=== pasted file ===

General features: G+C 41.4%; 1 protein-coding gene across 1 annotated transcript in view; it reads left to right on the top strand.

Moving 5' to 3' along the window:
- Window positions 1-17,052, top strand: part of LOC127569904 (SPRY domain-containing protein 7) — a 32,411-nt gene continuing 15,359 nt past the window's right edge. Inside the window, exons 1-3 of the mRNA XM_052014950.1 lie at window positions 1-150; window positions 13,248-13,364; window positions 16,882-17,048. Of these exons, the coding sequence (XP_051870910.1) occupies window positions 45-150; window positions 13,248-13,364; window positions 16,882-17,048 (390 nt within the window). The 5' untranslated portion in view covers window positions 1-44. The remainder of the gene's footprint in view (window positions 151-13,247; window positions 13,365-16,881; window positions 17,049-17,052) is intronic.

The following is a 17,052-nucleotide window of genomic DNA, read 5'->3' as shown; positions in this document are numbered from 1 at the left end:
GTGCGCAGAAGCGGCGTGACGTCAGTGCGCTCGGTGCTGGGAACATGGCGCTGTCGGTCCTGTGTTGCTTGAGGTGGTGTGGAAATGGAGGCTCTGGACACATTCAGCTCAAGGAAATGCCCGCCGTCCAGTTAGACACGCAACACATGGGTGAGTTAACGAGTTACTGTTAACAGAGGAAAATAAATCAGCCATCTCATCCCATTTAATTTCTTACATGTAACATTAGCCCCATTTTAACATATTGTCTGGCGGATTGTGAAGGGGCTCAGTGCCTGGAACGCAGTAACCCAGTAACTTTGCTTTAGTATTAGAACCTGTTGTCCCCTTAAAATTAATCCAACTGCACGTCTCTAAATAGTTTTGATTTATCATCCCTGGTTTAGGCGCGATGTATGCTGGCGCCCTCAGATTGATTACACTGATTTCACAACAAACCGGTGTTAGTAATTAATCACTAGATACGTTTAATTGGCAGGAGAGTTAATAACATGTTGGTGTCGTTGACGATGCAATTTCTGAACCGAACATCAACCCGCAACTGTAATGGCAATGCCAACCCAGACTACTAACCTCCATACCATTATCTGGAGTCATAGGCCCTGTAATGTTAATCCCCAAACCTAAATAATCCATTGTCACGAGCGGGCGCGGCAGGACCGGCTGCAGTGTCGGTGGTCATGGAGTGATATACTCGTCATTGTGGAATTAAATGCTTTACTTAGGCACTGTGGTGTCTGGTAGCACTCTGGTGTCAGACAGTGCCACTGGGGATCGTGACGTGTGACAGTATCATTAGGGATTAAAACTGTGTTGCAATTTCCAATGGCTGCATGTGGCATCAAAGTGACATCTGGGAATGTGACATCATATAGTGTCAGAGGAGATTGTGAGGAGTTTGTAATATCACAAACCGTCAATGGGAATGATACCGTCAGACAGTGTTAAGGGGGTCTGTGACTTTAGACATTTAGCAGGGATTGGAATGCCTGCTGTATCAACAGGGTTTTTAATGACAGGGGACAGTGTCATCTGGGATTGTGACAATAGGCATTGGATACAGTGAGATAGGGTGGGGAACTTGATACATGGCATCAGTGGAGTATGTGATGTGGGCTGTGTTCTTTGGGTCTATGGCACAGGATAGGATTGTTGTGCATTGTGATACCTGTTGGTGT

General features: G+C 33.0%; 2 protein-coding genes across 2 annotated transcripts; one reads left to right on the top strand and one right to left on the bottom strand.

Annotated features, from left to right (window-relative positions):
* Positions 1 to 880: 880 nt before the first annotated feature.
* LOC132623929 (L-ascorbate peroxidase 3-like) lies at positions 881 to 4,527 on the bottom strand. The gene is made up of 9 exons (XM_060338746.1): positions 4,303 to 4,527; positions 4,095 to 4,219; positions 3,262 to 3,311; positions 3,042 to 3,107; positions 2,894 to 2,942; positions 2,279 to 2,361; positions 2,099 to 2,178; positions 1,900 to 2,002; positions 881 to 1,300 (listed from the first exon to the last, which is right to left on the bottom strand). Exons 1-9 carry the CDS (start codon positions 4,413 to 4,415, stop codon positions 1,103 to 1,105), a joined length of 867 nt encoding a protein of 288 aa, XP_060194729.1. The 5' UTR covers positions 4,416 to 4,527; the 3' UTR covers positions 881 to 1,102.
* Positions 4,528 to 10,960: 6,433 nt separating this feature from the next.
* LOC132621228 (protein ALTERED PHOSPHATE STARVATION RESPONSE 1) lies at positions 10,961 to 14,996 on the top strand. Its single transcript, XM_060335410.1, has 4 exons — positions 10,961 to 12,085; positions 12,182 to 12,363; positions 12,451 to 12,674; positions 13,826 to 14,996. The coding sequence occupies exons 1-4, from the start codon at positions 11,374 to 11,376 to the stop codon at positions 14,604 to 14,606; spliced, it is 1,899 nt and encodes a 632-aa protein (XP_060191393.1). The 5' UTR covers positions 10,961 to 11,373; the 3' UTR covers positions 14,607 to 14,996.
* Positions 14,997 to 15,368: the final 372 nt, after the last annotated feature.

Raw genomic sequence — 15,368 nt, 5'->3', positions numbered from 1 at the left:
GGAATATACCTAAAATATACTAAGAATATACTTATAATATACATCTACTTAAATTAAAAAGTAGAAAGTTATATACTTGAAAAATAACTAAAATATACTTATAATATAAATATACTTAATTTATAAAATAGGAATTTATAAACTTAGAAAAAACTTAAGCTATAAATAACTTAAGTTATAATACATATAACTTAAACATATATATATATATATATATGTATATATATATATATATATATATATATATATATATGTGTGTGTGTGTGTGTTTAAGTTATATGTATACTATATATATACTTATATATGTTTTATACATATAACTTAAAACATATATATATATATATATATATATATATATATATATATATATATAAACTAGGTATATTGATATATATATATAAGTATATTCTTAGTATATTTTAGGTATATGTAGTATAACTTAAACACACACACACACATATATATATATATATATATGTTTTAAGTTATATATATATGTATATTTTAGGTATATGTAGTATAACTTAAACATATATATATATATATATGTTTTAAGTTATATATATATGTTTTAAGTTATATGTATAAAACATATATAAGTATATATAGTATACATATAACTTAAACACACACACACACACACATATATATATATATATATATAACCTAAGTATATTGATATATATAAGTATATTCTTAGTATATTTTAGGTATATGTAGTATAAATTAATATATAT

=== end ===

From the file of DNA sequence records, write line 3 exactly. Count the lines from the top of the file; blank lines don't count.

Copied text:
- Window positions 1-17,052, top strand: part of LOC127569904 (SPRY domain-containing protein 7) — a 32,411-nt gene continuing 15,359 nt past the window's right edge. Inside the window, exons 1-3 of the mRNA XM_052014950.1 lie at window positions 1-150; window positions 13,248-13,364; window positions 16,882-17,048. Of these exons, the coding sequence (XP_051870910.1) occupies window positions 45-150; window positions 13,248-13,364; window positions 16,882-17,048 (390 nt within the window). The 5' untranslated portion in view covers window positions 1-44. The remainder of the gene's footprint in view (window positions 151-13,247; window positions 13,365-16,881; window positions 17,049-17,052) is intronic.